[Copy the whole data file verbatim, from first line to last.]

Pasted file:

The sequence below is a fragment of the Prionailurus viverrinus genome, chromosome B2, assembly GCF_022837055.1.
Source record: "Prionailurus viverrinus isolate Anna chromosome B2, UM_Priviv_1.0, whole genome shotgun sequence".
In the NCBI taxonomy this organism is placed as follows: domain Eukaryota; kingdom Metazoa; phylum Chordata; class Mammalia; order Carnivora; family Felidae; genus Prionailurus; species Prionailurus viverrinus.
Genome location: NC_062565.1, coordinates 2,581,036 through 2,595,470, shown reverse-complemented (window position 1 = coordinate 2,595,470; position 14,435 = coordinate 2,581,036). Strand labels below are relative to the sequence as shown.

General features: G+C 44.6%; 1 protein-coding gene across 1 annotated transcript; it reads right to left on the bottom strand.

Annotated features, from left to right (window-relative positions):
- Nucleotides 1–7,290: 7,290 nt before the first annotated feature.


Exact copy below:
The sequence below is a fragment of the Prionailurus viverrinus genome, chromosome B2, assembly GCF_022837055.1.
Source record: "Prionailurus viverrinus isolate Anna chromosome B2, UM_Priviv_1.0, whole genome shotgun sequence".
In the NCBI taxonomy this organism is placed as follows: domain Eukaryota; kingdom Metazoa; phylum Chordata; class Mammalia; order Carnivora; family Felidae; genus Prionailurus; species Prionailurus viverrinus.
Genome location: NC_062565.1, coordinates 2,581,036 through 2,595,470, shown reverse-complemented (window position 1 = coordinate 2,595,470; position 14,435 = coordinate 2,581,036). Strand labels below are relative to the sequence as shown.

General features: G+C 44.6%; 1 protein-coding gene across 1 annotated transcript; it reads right to left on the bottom strand.

Annotated features, from left to right (window-relative positions):
- Nucleotides 1–7,290: 7,290 nt before the first annotated feature.